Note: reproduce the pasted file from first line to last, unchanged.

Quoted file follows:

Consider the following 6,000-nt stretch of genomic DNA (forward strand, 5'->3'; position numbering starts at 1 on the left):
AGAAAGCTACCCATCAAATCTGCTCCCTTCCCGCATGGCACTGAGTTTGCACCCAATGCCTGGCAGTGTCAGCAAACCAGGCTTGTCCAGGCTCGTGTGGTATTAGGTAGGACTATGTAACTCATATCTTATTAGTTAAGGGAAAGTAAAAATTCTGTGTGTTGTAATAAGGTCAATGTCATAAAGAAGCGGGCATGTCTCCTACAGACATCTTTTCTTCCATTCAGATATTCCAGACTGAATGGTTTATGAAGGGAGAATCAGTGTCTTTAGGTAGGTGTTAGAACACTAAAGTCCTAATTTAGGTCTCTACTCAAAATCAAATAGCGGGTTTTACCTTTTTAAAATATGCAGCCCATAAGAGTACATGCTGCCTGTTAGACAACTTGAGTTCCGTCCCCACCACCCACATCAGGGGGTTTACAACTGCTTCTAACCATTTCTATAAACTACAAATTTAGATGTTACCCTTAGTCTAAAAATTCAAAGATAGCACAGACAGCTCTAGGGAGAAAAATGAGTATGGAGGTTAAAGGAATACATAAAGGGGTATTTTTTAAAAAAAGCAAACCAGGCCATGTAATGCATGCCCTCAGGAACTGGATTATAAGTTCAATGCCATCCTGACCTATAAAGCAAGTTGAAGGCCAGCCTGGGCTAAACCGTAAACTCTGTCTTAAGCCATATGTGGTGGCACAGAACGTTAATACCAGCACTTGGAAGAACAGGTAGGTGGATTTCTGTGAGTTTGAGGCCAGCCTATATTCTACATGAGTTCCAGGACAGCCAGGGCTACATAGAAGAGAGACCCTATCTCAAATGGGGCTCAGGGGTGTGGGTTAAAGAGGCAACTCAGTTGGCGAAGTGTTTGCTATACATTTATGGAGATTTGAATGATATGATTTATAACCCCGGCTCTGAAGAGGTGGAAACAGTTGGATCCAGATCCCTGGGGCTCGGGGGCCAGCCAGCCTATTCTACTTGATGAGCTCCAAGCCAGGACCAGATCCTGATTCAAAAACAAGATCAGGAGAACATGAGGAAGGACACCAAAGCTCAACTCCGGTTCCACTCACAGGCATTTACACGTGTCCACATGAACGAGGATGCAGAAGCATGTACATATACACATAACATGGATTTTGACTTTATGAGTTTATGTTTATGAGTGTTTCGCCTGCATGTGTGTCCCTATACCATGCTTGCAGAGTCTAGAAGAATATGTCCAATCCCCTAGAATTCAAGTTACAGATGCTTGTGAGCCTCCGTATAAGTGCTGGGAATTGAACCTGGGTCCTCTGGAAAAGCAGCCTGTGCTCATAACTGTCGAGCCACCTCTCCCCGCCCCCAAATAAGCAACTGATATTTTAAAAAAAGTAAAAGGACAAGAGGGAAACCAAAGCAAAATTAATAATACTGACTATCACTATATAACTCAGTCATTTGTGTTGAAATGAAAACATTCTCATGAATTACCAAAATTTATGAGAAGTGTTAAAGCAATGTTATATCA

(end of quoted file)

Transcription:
Consider the following 6,000-nt stretch of genomic DNA (forward strand, 5'->3'; position numbering starts at 1 on the left):
AGAAAGCTACCCATCAAATCTGCTCCCTTCCCGCATGGCACTGAGTTTGCACCCAATGCCTGGCAGTGTCAGCAAACCAGGCTTGTCCAGGCTCGTGTGGTATTAGGTAGGACTATGTAACTCATATCTTATTAGTTAAGGGAAAGTAAAAATTCTGTGTGTTGTAATAAGGTCAATGTCATAAAGAAGCGGGCATGTCTCCTACAGACATCTTTTCTTCCATTCAGATATTCCAGACTGAATGGTTTATGAAGGGAGAATCAGTGTCTTTAGGTAGGTGTTAGAACACTAAAGTCCTAATTTAGGTCTCTACTCAAAATCAAATAGCGGGTTTTACCTTTTTAAAATATGCAGCCCATAAGAGTACATGCTGCCTGTTAGACAACTTGAGTTCCGTCCCCACCACCCACATCAGGGGGTTTACAACTGCTTCTAACCATTTCTATAAACTACAAATTTAGATGTTACCCTTAGTCTAAAAATTCAAAGATAGCACAGACAGCTCTAGGGAGAAAAATGAGTATGGAGGTTAAAGGAATACATAAAGGGGTATTTTTTAAAAAAAGCAAACCAGGCCATGTAATGCATGCCCTCAGGAACTGGATTATAAGTTCAATGCCATCCTGACCTATAAAGCAAGTTGAAGGCCAGCCTGGGCTAAACCGTAAACTCTGTCTTAAGCCATATGTGGTGGCACAGAACGTTAATACCAGCACTTGGAAGAACAGGTAGGTGGATTTCTGTGAGTTTGAGGCCAGCCTATATTCTACATGAGTTCCAGGACAGCCAGGGCTACATAGAAGAGAGACCCTATCTCAAATGGGGCTCAGGGGTGTGGGTTAAAGAGGCAACTCAGTTGGCGAAGTGTTTGCTATACATTTATGGAGATTTGAATGATATGATTTATAACCCCGGCTCTGAAGAGGTGGAAACAGTTGGATCCAGATCCCTGGGGCTCGGGGGCCAGCCAGCCTATTCTACTTGATGAGCTCCAAGCCAGGACCAGATCCTGATTCAAAAACAAGATCAGGAGAACATGAGGAAGGACACCAAAGCTCAACTCCGGTTCCACTCACAGGCATTTACACGTGTCCACATGAACGAGGATGCAGAAGCATGTACATATACACATAACATGGATTTTGACTTTATGAGTTTATGTTTATGAGTGTTTCGCCTGCATGTGTGTCCCTATACCATGCTTGCAGAGTCTAGAAGAATATGTCCAATCCCCTAGAATTCAAGTTACAGATGCTTGTGAGCCTCCGTATAAGTGCTGGGAATTGAACCTGGGTCCTCTGGAAAAGCAGCCTGTGCTCATAACTGTCGAGCCACCTCTCCCCGCCCCCAAATAAGCAACTGATATTTTAAAAAAAGTAAAAGGACAAGAGGGAAACCAAAGCAAAATTAATAATACTGACTATCACTATATAACTCAGTCATTTGTGTTGAAATGAAAACATTCTCATGAATTACCAAAATTTATGAGAAGTGTTAAAGCAATGTTATATCA